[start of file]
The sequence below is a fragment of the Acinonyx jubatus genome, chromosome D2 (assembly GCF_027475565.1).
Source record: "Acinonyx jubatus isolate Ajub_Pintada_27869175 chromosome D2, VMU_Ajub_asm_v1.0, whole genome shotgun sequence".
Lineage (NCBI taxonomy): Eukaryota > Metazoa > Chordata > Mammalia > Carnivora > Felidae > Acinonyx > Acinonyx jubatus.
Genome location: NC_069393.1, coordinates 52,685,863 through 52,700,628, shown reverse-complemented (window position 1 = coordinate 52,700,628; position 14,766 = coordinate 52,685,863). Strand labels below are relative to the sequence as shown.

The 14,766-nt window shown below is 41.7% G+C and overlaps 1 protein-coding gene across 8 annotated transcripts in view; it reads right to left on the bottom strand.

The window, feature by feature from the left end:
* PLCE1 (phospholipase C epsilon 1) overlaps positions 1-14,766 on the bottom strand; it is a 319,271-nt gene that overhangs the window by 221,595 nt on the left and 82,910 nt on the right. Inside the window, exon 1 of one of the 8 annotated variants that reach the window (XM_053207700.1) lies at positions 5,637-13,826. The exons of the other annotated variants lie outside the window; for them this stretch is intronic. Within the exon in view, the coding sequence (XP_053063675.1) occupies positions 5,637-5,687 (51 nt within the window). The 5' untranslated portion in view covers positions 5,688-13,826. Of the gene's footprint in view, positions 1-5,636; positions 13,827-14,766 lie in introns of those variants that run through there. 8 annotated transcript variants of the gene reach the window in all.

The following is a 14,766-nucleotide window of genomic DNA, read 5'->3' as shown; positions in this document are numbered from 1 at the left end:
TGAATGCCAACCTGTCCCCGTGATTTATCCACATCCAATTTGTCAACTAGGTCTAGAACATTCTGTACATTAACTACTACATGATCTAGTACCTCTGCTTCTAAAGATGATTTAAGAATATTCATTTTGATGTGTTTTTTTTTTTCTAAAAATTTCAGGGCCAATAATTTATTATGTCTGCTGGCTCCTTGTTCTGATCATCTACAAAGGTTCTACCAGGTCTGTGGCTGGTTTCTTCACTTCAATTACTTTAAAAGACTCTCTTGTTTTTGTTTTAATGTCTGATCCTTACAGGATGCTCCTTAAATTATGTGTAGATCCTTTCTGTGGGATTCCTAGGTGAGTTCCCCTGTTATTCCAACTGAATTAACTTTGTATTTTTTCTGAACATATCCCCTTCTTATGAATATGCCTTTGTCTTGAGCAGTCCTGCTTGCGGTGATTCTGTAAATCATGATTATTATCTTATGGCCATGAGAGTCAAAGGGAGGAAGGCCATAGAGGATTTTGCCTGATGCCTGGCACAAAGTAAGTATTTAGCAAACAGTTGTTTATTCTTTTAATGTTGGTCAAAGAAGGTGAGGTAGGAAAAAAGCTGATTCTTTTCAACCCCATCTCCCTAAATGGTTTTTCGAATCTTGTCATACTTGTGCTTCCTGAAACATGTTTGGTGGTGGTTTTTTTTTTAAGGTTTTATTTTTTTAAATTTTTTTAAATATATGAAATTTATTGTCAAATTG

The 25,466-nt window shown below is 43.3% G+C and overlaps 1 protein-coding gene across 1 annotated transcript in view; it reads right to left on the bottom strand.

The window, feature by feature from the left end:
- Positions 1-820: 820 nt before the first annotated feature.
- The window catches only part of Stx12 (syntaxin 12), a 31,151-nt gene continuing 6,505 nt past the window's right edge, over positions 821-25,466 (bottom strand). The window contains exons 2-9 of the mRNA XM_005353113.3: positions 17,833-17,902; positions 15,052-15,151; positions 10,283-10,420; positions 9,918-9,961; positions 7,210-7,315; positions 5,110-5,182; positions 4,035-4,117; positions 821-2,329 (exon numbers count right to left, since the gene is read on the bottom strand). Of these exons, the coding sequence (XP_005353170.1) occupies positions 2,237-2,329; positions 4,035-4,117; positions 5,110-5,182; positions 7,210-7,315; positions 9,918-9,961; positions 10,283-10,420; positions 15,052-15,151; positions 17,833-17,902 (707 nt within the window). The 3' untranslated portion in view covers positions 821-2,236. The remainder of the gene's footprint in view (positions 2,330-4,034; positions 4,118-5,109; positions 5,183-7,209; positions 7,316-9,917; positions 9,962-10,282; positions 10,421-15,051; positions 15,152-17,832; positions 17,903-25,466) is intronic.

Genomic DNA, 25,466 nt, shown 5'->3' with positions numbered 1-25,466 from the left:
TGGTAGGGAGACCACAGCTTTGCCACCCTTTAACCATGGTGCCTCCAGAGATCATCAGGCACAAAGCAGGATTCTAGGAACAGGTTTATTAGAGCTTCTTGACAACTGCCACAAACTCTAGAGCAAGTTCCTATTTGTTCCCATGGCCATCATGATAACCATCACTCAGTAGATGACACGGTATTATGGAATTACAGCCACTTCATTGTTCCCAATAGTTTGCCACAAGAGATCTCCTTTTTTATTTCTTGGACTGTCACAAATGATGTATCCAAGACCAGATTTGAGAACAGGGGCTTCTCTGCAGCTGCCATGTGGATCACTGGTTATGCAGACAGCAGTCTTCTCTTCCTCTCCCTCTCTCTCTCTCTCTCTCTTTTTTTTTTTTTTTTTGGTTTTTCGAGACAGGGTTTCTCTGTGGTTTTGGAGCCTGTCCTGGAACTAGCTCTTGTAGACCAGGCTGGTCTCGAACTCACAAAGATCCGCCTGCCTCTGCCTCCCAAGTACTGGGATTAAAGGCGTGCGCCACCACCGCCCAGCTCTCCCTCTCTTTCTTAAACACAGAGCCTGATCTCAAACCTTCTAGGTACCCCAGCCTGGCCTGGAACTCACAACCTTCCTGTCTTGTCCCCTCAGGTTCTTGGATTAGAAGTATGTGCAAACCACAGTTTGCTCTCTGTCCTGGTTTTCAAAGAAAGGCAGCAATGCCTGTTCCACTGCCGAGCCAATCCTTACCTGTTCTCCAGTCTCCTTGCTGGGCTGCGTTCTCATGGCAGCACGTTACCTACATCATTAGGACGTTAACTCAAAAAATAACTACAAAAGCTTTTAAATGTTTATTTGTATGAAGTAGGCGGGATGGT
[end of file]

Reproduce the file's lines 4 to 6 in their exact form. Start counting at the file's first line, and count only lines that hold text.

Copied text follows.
Genome location: NC_069393.1, coordinates 52,685,863 through 52,700,628, shown reverse-complemented (window position 1 = coordinate 52,700,628; position 14,766 = coordinate 52,685,863). Strand labels below are relative to the sequence as shown.

The 14,766-nt window shown below is 41.7% G+C and overlaps 1 protein-coding gene across 8 annotated transcripts in view; it reads right to left on the bottom strand.

The window, feature by feature from the left end: